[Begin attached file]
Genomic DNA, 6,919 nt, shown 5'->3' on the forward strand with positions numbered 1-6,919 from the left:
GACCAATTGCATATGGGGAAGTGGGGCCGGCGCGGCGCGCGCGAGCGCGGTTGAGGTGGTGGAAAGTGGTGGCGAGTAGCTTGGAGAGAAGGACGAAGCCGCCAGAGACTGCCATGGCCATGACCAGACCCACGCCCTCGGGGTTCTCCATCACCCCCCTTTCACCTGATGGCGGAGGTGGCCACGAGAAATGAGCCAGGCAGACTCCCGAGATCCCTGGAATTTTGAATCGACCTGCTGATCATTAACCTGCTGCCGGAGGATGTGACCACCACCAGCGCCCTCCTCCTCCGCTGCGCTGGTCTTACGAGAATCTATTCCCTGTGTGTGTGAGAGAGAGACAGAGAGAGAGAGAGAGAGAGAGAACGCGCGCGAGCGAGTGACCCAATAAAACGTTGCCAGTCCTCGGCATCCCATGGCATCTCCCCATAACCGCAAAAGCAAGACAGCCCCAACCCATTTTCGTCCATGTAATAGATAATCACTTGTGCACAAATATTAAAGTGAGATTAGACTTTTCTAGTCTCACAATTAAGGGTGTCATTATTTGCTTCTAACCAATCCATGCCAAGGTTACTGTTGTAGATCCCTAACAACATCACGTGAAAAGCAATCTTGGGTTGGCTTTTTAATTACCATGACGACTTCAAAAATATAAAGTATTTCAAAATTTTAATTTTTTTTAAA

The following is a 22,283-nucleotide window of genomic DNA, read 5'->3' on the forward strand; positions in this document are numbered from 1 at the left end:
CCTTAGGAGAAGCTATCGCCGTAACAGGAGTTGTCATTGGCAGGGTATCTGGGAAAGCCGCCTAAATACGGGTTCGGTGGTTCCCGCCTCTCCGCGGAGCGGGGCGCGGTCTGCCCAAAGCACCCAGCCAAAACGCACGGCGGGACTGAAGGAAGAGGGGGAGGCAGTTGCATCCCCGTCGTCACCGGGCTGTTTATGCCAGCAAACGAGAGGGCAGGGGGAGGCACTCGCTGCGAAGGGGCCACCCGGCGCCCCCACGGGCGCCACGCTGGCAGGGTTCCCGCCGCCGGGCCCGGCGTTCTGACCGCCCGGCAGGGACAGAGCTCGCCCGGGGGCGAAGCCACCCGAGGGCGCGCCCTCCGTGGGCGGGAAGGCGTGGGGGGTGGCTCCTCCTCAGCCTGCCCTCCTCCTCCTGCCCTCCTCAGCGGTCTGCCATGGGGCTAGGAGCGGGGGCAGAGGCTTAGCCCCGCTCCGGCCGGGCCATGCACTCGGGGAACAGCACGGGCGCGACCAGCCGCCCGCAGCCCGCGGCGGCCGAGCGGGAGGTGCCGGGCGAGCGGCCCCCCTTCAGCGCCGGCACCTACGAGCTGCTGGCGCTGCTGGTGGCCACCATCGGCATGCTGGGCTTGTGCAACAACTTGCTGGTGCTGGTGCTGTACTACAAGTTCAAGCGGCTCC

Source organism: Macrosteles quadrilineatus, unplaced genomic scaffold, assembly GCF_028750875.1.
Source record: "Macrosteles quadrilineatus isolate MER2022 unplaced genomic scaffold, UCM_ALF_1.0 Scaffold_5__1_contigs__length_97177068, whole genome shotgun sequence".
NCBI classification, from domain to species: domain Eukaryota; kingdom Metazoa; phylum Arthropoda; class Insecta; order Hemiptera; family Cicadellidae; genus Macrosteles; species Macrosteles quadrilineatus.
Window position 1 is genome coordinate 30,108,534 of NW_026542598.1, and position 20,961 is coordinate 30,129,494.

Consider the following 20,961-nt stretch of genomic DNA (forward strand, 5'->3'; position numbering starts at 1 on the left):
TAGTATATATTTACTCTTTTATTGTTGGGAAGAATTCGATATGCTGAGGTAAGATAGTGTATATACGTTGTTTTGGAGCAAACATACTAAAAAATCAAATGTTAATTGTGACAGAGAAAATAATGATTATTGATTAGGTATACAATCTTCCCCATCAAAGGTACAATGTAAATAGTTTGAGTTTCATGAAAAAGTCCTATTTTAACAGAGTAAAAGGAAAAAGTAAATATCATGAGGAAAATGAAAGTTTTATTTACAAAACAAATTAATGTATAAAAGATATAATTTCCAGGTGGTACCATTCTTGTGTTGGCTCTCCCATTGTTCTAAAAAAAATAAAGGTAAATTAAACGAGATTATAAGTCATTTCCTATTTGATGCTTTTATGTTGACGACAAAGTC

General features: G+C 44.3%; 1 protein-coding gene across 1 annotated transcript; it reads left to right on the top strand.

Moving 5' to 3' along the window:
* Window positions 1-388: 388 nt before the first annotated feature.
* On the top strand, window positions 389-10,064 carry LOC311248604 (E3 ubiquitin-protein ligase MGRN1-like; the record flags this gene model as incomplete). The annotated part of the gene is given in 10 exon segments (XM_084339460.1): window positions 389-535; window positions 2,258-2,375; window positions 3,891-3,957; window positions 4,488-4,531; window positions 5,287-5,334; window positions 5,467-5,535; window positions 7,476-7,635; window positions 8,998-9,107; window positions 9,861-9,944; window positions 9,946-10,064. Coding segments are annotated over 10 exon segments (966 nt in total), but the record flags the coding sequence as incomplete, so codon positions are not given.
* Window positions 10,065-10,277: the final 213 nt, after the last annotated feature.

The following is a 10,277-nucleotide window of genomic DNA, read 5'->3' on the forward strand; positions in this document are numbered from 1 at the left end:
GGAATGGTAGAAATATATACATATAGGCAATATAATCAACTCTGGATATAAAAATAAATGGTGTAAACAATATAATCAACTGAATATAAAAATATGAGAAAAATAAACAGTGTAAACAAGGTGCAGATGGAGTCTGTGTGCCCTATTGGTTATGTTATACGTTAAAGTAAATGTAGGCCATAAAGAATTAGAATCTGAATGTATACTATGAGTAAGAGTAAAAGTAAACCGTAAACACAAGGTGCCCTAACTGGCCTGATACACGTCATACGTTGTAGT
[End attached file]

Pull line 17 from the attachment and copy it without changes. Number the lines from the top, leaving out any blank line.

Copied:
GGAATGGTAGAAATATATACATATAGGCAATATAATCAACTCTGGATATAAAAATAAATGGTGTAAACAATATAATCAACTGAATATAAAAATATGAGAAAAATAAACAGTGTAAACAAGGTGCAGATGGAGTCTGTGTGCCCTATTGGTTATGTTATACGTTAAAGTAAATGTAGGCCATAAAGAATTAGAATCTGAATGTATACTATGAGTAAGAGTAAAAGTAAACCGTAAACACAAGGTGCCCTAACTGGCCTGATACACGTCATACGTTGTAGT